unless the inspection and grading thereof be based upon a correct and repre- 
sentative sample of the grain, and be made under conditions which permit the 
determination of its true grade. In case the conditions are such as not to 
assure the determination of the true grade, a licensed inspector may, in advance 
of such determination and of the issuance of the certificate of grade, furnish to 
the person for whom the service is performed information in writing, or other- 
wise, showing the grade then assigned by him and expressly reciting the condi- 
tions which make uncertain the determination of the true grade." 

It is possible that, in accordance with these provisions, a licensed inspector 
would be justified in refusing to inspect a car in which the grain doors were 
so . high that he could not enter, on the ground that the grain was not offered 
for inspection and grading under conditions which permit the taking of a 
correct and representative _ sample. If he did so, and was justified in his 
refusal, it would then be necessary for the shippers to incur the expense of 
having the doors placed in proper condition or the grain made accessible other- 
wise. If the shipper did not do this, and the car was not inspected, the shipper 
might be subject to criminal prosecution in accordance with the provisions of 
section 4 and section 9 of the Act. 

It is suggested, (1) that shippers of grain follow the suggestions as to the 
loading of their grain contained in the poster. " Get high grades for your corn," 
recently issued by the Department of Agriculture; (2) that they level the grain 
in the cars, being careful in all instances to build the doors high enough to 
prevent grain leaking over the doors; and (3) that they do not build the 
doors higher than necessary to prevent such leakage. It is believed that if 
these suggestions are followed, the work of licensed inspectors and those 
engaged in the supervision of the inspection of grain will be facilitated, the cost 
of inspection will be somewhat reduced, and the danger of leakage, due to the 
removal of upper parts of doors by licensed inspectors, will be avoided. 



WASHINGTON : GOVERN MEAT PBINTING OFFICE : 1917 




SERVICE AND REGULATORY ANNOUNCEMENTS.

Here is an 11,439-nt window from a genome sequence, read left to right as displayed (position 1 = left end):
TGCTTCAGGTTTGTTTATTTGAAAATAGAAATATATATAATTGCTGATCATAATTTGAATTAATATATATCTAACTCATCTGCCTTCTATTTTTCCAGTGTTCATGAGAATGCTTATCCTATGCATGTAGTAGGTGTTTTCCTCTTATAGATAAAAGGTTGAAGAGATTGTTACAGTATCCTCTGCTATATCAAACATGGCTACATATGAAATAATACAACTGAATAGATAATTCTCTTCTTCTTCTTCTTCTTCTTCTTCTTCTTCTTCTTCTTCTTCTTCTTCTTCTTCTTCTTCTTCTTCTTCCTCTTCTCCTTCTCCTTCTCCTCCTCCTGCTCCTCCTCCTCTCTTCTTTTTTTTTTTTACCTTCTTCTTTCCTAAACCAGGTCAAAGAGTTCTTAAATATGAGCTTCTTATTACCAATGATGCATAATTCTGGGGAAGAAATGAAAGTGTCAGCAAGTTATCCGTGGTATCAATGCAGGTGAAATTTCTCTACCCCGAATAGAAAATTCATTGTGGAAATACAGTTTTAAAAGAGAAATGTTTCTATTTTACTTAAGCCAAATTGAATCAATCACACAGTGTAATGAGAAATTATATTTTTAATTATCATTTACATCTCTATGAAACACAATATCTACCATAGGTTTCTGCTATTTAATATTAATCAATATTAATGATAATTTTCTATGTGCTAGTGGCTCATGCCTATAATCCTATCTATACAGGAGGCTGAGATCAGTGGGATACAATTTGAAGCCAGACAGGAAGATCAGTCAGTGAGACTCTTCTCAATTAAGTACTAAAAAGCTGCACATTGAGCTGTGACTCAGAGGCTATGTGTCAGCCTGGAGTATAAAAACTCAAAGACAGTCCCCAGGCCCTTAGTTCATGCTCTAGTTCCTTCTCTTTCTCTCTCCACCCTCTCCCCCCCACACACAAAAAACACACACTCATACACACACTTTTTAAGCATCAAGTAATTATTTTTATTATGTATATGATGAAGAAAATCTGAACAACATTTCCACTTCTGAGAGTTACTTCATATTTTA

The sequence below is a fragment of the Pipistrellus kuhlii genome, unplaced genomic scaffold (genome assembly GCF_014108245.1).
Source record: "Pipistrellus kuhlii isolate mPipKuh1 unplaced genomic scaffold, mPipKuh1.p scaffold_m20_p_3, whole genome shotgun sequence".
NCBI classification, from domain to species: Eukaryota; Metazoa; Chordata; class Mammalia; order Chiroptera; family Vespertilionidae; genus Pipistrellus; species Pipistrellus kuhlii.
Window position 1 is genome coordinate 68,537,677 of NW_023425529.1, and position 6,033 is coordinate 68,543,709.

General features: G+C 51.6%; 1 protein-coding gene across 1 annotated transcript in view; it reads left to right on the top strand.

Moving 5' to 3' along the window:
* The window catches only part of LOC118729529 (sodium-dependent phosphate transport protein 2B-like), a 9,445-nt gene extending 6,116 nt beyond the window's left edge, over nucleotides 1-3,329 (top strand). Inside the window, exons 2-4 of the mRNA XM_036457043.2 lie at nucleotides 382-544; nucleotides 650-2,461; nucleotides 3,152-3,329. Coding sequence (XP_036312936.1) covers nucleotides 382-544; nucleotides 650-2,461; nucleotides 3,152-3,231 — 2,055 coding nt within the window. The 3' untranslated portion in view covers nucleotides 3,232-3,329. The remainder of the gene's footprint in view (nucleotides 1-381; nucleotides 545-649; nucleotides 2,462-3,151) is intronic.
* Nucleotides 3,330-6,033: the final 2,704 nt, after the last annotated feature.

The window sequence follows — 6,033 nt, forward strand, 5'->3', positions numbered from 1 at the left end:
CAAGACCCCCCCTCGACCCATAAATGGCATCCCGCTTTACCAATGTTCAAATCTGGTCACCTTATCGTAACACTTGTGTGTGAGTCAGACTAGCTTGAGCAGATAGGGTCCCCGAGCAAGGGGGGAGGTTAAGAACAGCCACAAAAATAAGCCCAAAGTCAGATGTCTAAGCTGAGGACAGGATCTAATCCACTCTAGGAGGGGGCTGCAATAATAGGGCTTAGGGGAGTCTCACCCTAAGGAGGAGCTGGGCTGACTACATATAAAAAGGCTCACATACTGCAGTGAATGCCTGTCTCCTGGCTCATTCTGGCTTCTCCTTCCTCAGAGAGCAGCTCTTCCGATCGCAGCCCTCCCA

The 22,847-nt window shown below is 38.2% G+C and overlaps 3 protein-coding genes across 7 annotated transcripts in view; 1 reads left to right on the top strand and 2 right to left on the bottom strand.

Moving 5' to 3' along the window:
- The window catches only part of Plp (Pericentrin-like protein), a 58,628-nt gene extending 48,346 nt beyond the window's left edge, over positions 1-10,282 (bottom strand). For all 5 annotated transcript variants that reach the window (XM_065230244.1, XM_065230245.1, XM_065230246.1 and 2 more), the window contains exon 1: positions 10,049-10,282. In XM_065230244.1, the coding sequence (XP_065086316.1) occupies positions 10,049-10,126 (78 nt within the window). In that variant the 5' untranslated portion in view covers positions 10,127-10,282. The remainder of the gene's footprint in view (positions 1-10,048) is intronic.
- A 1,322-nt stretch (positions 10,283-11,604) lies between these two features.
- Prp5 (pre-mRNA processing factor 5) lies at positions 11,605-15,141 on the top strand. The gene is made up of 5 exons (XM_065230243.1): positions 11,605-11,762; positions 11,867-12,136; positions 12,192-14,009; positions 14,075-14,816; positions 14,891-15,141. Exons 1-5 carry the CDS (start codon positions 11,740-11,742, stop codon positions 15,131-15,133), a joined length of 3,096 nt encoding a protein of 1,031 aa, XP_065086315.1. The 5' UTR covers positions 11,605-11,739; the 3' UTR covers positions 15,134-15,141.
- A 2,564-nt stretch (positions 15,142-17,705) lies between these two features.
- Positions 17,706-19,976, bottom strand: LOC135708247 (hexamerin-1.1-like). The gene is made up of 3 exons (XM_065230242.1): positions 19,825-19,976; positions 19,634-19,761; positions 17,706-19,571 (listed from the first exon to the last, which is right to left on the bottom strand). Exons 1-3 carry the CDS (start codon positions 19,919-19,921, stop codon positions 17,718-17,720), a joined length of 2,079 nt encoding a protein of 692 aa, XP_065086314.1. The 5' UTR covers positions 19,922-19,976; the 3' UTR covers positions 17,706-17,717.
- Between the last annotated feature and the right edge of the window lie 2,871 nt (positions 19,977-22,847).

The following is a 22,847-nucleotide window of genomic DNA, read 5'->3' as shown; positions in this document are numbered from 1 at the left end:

No. 27. 



NOTICE OF HEARINGS ON PROPOSED RULES AND REGULATIONS 
OF THE SECRETARY OF AGRICULTURE UNDER THE UNITED 
STATES WAREHOUSE ACT OF AUGUST 11, 1916. 

Commencing at 10 o'clock in the forenoon of October 31, 1917, 
final hearings will be held in room 701 of the building at 1358 B 
Street SW., in the city of Washington, upon proposed rules and 
regulations to be issued by the Secretary of Agriculture under the 
United States warehouse act. 

Preliminary to the final hearing at Washington, hearings presided 
over by the Chief of the Bureau of Markets, or some representative 
of that bureau, will be held as follows: 

October 12, at 9.30 o'clock a. m., Yarborough Hotel, Raleigh N. C. 

October 13, at 9.30 o'clock a. m., Jefferson Hotel, Columbia, S. C. 

October 15, at 9.30 o'clock a. m., Savannah Hotel, Savannah, Ga. 

October 10, at 9.30 o'clock a. m., Ansley Hotel, Atlanta, Ga. 

October 17, at 9.30 o'clock a. m., Tutwiler Hotel, Birmingham, Ala. 

October 18. at 9.30 o'clock a. m., Board of Trade, Jackson, Miss. 

October 19, at 9.30 o'clock a. m., Grunewald Hotel, New Orleans, 
La. 

October "20, at 9.30 o'clock a. m.. Rice Hotel. Houston, Tex. 
October 22, at 9.30 o'clock a. m., Chamber of Commerce, Austin, 
Tex. 

October 23. at 9.30 o'clock a. m., Adolphus Hotel, Dallas, Tex. 
October 24, at 9.30 o'clock a. m., Lee-Huckins Hotel, Oklahoma 
C ity. Okla. 

October 26, at 9.30 o'clock a. m., New Capita] Hotel, Little Rock, 
Ark. 

October 27, at 9.30 o'clock a. m., Chisca Hotel, Memphis, Tenn. 

10339°— 17 1 



4 



2 



BUREAU OF MARKETS. 



[S. R. A., 



A draft of the proposed regulations, submitted as a basis for dis- 
cussion, and a copy of the statute, are annexed. 

Producers of cotton, merchants, manufacturers, bankers, members 
of exchanges, warehousemen, carriers, and other persons interested